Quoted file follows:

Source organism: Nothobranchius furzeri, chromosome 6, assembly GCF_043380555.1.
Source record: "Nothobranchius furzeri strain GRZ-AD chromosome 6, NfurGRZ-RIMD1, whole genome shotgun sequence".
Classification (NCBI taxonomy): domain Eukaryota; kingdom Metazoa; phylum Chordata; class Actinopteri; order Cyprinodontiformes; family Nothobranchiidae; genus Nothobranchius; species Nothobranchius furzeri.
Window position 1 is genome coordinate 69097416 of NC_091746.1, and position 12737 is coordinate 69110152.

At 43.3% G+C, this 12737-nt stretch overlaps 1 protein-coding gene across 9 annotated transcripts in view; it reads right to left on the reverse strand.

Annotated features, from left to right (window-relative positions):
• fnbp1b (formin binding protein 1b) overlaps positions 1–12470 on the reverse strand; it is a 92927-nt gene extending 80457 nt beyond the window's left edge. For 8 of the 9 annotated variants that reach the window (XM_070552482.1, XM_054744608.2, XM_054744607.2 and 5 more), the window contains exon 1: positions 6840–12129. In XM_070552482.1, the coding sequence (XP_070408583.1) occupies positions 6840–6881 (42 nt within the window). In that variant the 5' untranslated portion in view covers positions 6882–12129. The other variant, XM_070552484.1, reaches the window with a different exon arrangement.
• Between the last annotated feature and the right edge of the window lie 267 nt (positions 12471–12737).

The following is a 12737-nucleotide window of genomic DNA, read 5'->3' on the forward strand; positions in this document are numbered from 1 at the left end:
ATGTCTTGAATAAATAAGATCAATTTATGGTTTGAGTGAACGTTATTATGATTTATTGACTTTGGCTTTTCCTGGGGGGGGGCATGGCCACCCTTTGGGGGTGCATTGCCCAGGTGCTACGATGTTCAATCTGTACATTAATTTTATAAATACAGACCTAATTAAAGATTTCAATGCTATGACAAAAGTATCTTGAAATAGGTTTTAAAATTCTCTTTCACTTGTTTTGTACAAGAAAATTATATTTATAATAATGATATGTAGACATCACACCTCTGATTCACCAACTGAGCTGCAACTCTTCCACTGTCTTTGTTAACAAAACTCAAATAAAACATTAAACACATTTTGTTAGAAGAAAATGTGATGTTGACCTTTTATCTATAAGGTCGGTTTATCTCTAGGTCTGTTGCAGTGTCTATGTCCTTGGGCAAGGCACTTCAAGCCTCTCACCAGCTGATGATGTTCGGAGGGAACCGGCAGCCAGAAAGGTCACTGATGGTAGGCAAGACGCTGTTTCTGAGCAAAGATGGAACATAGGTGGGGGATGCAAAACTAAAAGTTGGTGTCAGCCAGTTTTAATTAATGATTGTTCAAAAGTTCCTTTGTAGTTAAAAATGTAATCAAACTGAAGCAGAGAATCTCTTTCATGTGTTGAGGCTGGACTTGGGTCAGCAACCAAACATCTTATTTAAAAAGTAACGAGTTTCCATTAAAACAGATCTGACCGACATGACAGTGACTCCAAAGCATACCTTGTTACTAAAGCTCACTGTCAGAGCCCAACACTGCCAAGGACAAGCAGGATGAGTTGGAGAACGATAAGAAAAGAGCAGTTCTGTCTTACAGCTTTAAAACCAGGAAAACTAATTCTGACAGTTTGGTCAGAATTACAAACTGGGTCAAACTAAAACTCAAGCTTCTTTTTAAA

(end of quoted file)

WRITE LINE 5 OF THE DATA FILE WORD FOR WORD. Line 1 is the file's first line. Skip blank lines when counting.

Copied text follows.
At 43.3% G+C, this 12737-nt stretch overlaps 1 protein-coding gene across 9 annotated transcripts in view; it reads right to left on the reverse strand.